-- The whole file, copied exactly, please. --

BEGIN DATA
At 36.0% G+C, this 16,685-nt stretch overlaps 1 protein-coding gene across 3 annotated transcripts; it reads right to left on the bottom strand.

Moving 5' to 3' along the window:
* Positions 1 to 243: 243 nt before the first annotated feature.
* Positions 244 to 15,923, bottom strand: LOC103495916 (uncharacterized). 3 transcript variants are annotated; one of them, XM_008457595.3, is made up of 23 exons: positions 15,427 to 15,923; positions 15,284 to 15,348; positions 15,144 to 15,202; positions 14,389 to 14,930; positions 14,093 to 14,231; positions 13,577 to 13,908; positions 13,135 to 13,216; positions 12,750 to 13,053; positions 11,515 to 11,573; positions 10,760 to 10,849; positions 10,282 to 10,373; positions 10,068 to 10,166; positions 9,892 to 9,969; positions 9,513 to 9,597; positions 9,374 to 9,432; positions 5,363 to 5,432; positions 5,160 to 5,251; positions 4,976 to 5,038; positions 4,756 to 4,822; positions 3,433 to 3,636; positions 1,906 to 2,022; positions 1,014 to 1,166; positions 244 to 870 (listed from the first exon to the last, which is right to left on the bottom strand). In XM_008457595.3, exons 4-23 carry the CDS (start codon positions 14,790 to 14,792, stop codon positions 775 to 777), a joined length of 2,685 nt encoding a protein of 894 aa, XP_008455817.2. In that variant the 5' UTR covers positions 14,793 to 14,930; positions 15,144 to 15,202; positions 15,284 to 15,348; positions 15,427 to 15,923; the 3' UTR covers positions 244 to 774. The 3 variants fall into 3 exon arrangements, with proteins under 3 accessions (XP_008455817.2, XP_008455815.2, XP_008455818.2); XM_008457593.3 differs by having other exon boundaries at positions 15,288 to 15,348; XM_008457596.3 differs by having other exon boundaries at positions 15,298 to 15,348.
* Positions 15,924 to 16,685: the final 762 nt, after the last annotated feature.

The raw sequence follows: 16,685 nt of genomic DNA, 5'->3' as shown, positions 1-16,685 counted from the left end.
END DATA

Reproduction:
At 36.0% G+C, this 16,685-nt stretch overlaps 1 protein-coding gene across 3 annotated transcripts; it reads right to left on the bottom strand.

Moving 5' to 3' along the window:
* Positions 1 to 243: 243 nt before the first annotated feature.
* Positions 244 to 15,923, bottom strand: LOC103495916 (uncharacterized). 3 transcript variants are annotated; one of them, XM_008457595.3, is made up of 23 exons: positions 15,427 to 15,923; positions 15,284 to 15,348; positions 15,144 to 15,202; positions 14,389 to 14,930; positions 14,093 to 14,231; positions 13,577 to 13,908; positions 13,135 to 13,216; positions 12,750 to 13,053; positions 11,515 to 11,573; positions 10,760 to 10,849; positions 10,282 to 10,373; positions 10,068 to 10,166; positions 9,892 to 9,969; positions 9,513 to 9,597; positions 9,374 to 9,432; positions 5,363 to 5,432; positions 5,160 to 5,251; positions 4,976 to 5,038; positions 4,756 to 4,822; positions 3,433 to 3,636; positions 1,906 to 2,022; positions 1,014 to 1,166; positions 244 to 870 (listed from the first exon to the last, which is right to left on the bottom strand). In XM_008457595.3, exons 4-23 carry the CDS (start codon positions 14,790 to 14,792, stop codon positions 775 to 777), a joined length of 2,685 nt encoding a protein of 894 aa, XP_008455817.2. In that variant the 5' UTR covers positions 14,793 to 14,930; positions 15,144 to 15,202; positions 15,284 to 15,348; positions 15,427 to 15,923; the 3' UTR covers positions 244 to 774. The 3 variants fall into 3 exon arrangements, with proteins under 3 accessions (XP_008455817.2, XP_008455815.2, XP_008455818.2); XM_008457593.3 differs by having other exon boundaries at positions 15,288 to 15,348; XM_008457596.3 differs by having other exon boundaries at positions 15,298 to 15,348.
* Positions 15,924 to 16,685: the final 762 nt, after the last annotated feature.

The raw sequence follows: 16,685 nt of genomic DNA, 5'->3' as shown, positions 1-16,685 counted from the left end.